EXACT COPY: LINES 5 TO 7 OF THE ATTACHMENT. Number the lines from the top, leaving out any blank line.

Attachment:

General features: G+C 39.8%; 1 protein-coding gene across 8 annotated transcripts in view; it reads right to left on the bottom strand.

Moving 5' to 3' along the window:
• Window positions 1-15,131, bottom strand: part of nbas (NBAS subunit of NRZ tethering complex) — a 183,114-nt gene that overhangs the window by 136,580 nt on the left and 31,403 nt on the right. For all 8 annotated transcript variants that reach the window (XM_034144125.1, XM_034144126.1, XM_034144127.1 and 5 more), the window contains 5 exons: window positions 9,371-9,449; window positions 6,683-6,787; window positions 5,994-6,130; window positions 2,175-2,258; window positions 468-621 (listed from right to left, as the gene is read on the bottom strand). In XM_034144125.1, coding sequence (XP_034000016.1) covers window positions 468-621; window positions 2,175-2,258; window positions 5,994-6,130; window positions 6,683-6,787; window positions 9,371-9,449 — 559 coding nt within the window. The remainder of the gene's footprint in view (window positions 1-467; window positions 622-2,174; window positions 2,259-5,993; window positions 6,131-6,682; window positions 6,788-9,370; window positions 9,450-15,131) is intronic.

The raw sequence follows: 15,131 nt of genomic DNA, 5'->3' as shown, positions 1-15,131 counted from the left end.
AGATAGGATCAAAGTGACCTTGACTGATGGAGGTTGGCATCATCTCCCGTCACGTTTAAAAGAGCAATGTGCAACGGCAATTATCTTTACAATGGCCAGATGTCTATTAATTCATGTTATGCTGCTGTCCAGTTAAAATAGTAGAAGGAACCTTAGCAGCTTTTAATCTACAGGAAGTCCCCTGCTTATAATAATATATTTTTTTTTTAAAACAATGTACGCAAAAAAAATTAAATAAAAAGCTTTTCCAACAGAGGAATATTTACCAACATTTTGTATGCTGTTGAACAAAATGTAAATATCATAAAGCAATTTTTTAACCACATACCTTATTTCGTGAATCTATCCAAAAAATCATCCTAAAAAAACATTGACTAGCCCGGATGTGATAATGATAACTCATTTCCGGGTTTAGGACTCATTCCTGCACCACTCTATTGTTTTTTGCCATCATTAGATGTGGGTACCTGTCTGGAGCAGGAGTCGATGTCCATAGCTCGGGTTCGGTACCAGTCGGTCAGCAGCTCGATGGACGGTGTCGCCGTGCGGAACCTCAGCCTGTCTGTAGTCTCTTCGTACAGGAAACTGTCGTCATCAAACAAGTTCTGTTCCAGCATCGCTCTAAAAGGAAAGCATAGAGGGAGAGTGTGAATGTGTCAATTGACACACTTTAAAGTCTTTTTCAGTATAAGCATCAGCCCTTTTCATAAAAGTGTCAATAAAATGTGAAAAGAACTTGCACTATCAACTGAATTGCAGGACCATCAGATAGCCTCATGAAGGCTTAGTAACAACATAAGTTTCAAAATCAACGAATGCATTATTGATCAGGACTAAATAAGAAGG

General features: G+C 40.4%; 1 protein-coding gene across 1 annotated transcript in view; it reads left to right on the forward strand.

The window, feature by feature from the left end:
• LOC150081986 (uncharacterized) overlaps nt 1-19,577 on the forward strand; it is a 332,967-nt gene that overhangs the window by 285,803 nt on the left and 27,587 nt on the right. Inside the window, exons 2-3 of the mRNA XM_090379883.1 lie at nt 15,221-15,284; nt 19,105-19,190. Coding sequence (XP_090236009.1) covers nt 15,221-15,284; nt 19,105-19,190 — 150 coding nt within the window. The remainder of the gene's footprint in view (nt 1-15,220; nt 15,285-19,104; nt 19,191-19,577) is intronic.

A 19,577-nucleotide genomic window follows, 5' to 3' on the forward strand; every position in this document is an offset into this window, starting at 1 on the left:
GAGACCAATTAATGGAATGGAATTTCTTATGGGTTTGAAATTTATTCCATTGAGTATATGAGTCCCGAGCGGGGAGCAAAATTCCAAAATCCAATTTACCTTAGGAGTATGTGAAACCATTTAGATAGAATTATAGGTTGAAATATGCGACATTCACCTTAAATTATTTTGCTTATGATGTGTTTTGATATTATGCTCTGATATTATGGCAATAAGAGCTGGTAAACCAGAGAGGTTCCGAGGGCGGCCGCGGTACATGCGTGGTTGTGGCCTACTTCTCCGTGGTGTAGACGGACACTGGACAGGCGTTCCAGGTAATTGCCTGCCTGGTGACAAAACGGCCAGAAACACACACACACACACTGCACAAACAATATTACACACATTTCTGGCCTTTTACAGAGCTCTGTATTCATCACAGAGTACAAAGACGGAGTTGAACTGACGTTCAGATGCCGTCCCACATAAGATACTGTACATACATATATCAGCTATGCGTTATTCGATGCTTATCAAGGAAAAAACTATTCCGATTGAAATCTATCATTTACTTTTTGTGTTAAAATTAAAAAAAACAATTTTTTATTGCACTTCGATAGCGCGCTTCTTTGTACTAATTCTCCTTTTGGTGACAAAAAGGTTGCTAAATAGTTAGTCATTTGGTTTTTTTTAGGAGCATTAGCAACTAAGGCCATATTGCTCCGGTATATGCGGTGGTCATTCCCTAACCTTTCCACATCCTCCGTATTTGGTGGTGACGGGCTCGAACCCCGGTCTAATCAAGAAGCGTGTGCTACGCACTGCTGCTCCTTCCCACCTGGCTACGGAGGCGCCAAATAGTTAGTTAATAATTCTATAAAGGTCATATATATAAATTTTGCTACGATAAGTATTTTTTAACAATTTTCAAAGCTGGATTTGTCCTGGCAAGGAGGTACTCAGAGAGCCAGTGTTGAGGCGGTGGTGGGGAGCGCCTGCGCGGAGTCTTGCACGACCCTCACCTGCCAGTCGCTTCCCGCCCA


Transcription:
AGATAGGATCAAAGTGACCTTGACTGATGGAGGTTGGCATCATCTCCCGTCACGTTTAAAAGAGCAATGTGCAACGGCAATTATCTTTACAATGGCCAGATGTCTATTAATTCATGTTATGCTGCTGTCCAGTTAAAATAGTAGAAGGAACCTTAGCAGCTTTTAATCTACAGGAAGTCCCCTGCTTATAATAATATATTTTTTTTTTAAAACAATGTACGCAAAAAAAATTAAATAAAAAGCTTTTCCAACAGAGGAATATTTACCAACATTTTGTATGCTGTTGAACAAAATGTAAATATCATAAAGCAATTTTTTAACCACATACCTTATTTCGTGAATCTATCCAAAAAATCATCCTAAAAAAACATTGACTAGCCCGGATGTGATAATGATAACTCATTTCCGGGTTTAGGACTCATTCCTGCACCACTCTATTGTTTTTTGCCATCATTAGATGTGGGTACCTGTCTGGAGCAGGAGTCGATGTCCATAGCTCGGGTTCGGTACCAGTCGGTCAGCAGCTCGATGGACGGTGTCGCCGTGCGGAACCTCAGCCTGTCTGTAGTCTCTTCGTACAGGAAACTGTCGTCATCAAACAAGTTCTGTTCCAGCATCGCTCTAAAAGGAAAGCATAGAGGGAGAGTGTGAATGTGTCAATTGACACACTTTAAAGTCTTTTTCAGTATAAGCATCAGCCCTTTTCATAAAAGTGTCAATAAAATGTGAAAAGAACTTGCACTATCAACTGAATTGCAGGACCATCAGATAGCCTCATGAAGGCTTAGTAACAACATAAGTTTCAAAATCAACGAATGCATTATTGATCAGGACTAAATAAGAAGG

General features: G+C 40.4%; 1 protein-coding gene across 1 annotated transcript in view; it reads left to right on the forward strand.

The window, feature by feature from the left end: